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Risks, Volume 5, Issue 1 (March 2017)

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Editorial

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Open AccessEditorial Acknowledgement to Reviewers of Risks in 2016
Risks 2017, 5(1), 4; doi:10.3390/risks5010004
Received: 12 January 2017 / Revised: 12 January 2017 / Accepted: 12 January 2017 / Published: 12 January 2017
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Abstract
The editors of Risks would like to express their sincere gratitude to the following reviewers for assessing manuscripts in 2016. [...]
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Research

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Open AccessArticle Optimal Retention Level for Infinite Time Horizons under MADM
Risks 2017, 5(1), 1; doi:10.3390/risks5010001
Received: 26 September 2016 / Revised: 16 December 2016 / Accepted: 19 December 2016 / Published: 27 December 2016
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Abstract
In this paper, we approximate the aggregate claims process by using the translated gamma process under the classical risk model assumptions, and we investigate the ultimate ruin probability. We consider optimal reinsurance under the minimum ultimate ruin probability, as well as the maximum
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In this paper, we approximate the aggregate claims process by using the translated gamma process under the classical risk model assumptions, and we investigate the ultimate ruin probability. We consider optimal reinsurance under the minimum ultimate ruin probability, as well as the maximum benefit criteria: released capital, expected profit and exponential-fractional-logarithmic utility from the insurer’s point of view. Numerical examples are presented to explain how the optimal initial surplus and retention level are changed according to the individual claim amounts, loading factors and weights of the criteria. In the decision making process, we use The Analytical Hierarchy Process (AHP) and The Technique for Order of Preference by Similarity to ideal Solution (TOPSIS) methods as the Multi-Attribute Decision Making methods (MADM) and compare our results considering different combinations of loading factors for both exponential and Pareto individual claims. Full article
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Open AccessFeature PaperArticle On Comparison of Stochastic Reserving Methods with Bootstrapping
Risks 2017, 5(1), 2; doi:10.3390/risks5010002
Received: 30 September 2016 / Revised: 19 December 2016 / Accepted: 20 December 2016 / Published: 4 January 2017
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Abstract
We consider the well-known stochastic reserve estimation methods on the basis of generalized linear models, such as the (over-dispersed) Poisson model, the gamma model and the log-normal model. For the likely variability of the claims reserve, bootstrap method is considered. In the bootstrapping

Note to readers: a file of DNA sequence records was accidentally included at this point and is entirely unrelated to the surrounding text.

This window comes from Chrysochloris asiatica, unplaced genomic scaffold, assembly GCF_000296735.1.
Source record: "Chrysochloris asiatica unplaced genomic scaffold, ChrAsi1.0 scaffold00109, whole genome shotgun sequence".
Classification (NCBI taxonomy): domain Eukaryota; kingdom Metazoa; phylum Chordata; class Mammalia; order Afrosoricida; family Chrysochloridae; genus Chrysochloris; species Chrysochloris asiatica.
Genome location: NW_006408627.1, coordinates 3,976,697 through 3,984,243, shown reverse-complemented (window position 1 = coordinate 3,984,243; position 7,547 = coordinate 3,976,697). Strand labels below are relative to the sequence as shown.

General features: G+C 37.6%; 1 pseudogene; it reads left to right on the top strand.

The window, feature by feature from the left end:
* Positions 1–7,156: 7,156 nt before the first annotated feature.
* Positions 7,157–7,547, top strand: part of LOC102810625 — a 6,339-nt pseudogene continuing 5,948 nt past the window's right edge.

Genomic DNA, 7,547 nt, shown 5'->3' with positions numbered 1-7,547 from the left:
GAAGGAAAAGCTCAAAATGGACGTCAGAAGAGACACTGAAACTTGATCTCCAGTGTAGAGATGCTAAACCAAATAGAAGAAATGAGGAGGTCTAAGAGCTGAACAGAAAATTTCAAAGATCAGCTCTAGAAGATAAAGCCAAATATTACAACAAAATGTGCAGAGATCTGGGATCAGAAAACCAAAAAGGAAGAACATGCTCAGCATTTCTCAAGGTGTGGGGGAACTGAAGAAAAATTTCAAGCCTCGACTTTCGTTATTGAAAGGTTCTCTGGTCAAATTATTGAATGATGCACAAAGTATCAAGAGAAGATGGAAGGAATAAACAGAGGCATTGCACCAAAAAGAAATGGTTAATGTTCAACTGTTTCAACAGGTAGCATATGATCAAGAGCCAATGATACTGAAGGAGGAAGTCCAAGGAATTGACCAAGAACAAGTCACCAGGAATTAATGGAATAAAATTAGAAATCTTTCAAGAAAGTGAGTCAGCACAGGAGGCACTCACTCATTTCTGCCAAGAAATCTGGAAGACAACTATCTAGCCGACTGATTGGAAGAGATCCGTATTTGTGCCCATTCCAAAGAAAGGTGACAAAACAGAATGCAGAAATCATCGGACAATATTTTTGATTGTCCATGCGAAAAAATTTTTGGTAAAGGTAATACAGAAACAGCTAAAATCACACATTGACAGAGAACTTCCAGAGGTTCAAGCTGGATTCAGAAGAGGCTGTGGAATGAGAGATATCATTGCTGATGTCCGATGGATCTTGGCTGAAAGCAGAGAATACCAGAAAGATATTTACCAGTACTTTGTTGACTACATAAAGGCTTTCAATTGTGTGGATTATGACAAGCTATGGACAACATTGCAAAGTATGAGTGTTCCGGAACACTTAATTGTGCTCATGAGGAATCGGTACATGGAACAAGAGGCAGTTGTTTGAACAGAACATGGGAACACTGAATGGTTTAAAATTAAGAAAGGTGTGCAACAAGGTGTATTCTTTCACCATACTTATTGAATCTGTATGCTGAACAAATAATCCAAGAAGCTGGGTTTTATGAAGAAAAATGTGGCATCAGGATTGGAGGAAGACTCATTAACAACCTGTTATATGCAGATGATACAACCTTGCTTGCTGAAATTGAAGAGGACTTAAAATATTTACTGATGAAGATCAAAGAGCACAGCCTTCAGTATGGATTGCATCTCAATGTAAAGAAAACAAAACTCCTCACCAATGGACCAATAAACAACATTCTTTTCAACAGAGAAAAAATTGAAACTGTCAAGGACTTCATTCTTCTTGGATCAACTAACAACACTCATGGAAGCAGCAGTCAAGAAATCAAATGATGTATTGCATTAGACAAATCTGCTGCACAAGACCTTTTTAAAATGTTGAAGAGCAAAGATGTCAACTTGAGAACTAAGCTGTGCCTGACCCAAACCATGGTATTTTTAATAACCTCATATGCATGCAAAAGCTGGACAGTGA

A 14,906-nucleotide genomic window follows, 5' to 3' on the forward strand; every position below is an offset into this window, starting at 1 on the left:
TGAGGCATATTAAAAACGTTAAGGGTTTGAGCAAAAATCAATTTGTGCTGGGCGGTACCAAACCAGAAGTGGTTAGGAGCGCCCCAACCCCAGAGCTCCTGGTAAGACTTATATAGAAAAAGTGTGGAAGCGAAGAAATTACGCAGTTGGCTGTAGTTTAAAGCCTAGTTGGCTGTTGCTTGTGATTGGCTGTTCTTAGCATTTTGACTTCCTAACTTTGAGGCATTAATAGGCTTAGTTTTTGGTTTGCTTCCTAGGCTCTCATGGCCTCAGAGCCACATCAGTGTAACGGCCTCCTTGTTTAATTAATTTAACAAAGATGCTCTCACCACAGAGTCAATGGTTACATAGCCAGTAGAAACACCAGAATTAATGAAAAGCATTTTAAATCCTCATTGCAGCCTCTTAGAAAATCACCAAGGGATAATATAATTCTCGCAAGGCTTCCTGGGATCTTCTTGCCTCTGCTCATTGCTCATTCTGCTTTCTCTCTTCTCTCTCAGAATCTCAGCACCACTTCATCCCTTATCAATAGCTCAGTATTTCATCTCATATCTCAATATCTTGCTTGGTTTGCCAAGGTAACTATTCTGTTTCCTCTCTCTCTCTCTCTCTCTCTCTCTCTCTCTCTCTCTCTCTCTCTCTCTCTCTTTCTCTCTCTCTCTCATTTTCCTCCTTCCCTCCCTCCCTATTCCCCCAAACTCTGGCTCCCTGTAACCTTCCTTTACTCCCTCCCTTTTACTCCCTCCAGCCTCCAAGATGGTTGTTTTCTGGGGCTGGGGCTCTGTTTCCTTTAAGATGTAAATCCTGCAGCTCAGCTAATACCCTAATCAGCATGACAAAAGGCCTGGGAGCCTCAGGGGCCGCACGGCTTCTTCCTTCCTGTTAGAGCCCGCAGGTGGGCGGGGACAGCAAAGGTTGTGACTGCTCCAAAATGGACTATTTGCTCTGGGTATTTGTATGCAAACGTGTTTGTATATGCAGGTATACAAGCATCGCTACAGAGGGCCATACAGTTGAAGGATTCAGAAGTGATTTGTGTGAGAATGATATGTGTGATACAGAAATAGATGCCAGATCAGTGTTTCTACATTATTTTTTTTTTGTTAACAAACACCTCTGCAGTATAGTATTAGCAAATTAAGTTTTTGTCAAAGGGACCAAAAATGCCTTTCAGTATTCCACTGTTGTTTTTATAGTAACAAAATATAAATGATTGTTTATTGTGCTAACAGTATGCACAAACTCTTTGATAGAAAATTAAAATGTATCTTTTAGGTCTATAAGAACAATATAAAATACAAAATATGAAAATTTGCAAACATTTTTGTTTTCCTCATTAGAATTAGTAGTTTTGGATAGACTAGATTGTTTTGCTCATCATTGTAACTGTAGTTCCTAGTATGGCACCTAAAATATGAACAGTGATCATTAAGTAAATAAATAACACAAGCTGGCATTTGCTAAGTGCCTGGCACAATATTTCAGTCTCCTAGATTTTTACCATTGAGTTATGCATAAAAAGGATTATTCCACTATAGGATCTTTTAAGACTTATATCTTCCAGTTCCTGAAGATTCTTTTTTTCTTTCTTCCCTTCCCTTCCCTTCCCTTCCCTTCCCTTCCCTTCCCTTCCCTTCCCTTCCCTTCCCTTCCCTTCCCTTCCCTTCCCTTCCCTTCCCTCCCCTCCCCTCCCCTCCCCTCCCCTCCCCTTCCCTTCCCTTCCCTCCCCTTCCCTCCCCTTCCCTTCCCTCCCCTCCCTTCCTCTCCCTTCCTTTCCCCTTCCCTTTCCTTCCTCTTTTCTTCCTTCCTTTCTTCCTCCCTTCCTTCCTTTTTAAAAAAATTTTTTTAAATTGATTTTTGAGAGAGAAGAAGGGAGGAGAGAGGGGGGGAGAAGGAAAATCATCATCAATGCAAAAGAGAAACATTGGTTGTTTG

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We consider the well-known stochastic reserve estimation methods on the basis of generalized linear models, such as the (over-dispersed) Poisson model, the gamma model and the log-normal model. For the likely variability of the claims reserve, bootstrap method is considered. In the bootstrapping framework, we discuss the choice of residuals, namely the Pearson residuals, the deviance residuals and the Anscombe residuals. In addition, several possible residual adjustments are discussed and compared in a case study. We carry out a practical implementation and comparison of methods using real-life insurance data to estimate reserves and their prediction errors. We propose to consider proper scoring rules for model validation, and the assessments will be drawn from an extensive case study. Full article
Open AccessFeature PaperArticle The Effects of Largest Claim and Excess of Loss Reinsurance on a Company’s Ruin Time and Valuation
Risks 2017, 5(1), 3; doi:10.3390/risks5010003
Received: 21 November 2016 / Revised: 22 December 2016 / Accepted: 28 December 2016 / Published: 6 January 2017
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Abstract
We compare two types of reinsurance: excess of loss (EOL) and largest claim reinsurance (LCR), each of which transfers the payment of part, or all, of one or more large claims from the primary insurance company (the cedant) to a reinsurer. The primary
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We compare two types of reinsurance: excess of loss (EOL) and largest claim reinsurance (LCR), each of which transfers the payment of part, or all, of one or more large claims from the primary insurance company (the cedant) to a reinsurer. The primary insurer’s point of view is documented in terms of assessment of risk and payment of reinsurance premium. A utility indifference rationale based on the expected future dividend stream is used to value the company with and without reinsurance. Assuming the classical compound Poisson risk model with choices of claim size distributions (classified as heavy, medium and light-tailed cases), simulations are used to illustrate the impact of the EOL and LCR treaties on the company’s ruin probability, ruin time and value as determined by the dividend discounting model. We find that LCR is at least as effective as EOL in averting ruin in comparable finite time horizon settings. In instances where the ruin probability for LCR is smaller than for EOL, the dividend discount model shows that the cedant is able to pay a larger portion of the dividend for LCR reinsurance than for EOL while still maintaining company value. Both methods reduce risk considerably as compared with no reinsurance, in a variety of situations, as measured by the standard deviation of the company value. A further interesting finding is that heaviness of tails alone is not necessarily the decisive factor in the possible ruin of a company; small and moderate sized claims can also play a significant role in this. Full article